Agent Keen continues to ignore my loud internet ravings to change her perma-pink lipstick, which I am trying not to take personally. And while she has not assuaged my fears concerning her ability to carry the role of the protagonist, she has continued in her mediocrity, and therefore I have no glaring errors to point out. Congratulations, Megan Boone, you've succeeded so far in not-sucking. But, I challenge you to aspire to rise about the likes of Cameron Diaz, and become actually likable in the future. Fingers crossed. But for heavens sake, don't get any more wooden, or I'm going to draw unflattering parallels with . . . other leading TV ladies (*cough* Fringe *cough*).
Despite that rather petty paragraph, this second episode was great fun. It's looking like The Blacklist is going to be more of a people-pleaser than a boat-rocker, but maybe (fingers crossed) I'm getting lured into a false sense of security right before the writers blow my mind. This episode definitely got an enormous boost from their villain of the week, Isabella Rossellini, who can be simultaneously alluring, sympathetic, and batshit terrifying. Also, seeing her in this role only emphasized the eau de Alias wafting through most of the scenes.
Speaking of Alias, it's looking like James Spader's character is going to take on a very Sloane-esque angle, where he is miraculously able to keep an incredible amount of autonomy and access for himself with only token resistance from the government. Apparently, lawyers just sit around and feebly protest that we really don't let lifelong criminals gallivant about in this way (I did, however, dig that the U.S. Attorney was an older, kinda crusty character of a woman, it was a delightful change from the norm). I'm choosing to ignore the realities that directly contradict that conceit, and continue to ride out this bit of fun.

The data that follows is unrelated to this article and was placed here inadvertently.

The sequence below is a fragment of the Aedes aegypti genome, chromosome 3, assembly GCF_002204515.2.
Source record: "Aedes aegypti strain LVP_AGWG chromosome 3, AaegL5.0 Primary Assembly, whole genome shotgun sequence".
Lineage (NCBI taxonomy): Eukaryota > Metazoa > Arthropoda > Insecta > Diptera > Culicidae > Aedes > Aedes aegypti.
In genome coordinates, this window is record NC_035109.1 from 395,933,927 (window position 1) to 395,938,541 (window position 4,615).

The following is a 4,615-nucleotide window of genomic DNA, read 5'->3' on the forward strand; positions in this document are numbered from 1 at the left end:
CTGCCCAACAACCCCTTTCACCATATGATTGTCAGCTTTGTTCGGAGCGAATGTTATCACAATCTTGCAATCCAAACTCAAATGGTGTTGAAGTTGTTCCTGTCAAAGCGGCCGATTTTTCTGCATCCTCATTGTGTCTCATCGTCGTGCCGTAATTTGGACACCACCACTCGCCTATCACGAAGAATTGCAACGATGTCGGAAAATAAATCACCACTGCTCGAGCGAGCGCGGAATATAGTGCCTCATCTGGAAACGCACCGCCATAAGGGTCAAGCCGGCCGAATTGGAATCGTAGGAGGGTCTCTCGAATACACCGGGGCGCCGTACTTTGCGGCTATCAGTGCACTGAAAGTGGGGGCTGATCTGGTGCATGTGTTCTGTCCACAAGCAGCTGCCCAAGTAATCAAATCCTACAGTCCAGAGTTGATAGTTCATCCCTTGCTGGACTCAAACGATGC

But in direct contradiction to the aforementioned fun: please don't ever make me watch James Spader kiss anyone, ever ever again. Spader doesn't kiss, because to kiss he would have to be a sexual being, which I am really not ready to accept into my world view. Spader's gift is that he conveys an enormous amount of intelligence, which is what makes him a great choice for this conniving, master-manipulator role, and why he was the world's second-best Daniel Jackson. But no more kissing.
Other than the fact that "The Freelancer" was the shiftiest-looking waiter ever, and therefore undermines his credibility as an undetectable assassain, I would call episode two be very solid work. Now, as long as they don't jump the gun and tell us everything about the husband too fast, I'm going to have a great time watching. Remember the lessons of your forefathers (aka J.J.): less is more, as long as you know what the island is beforehand.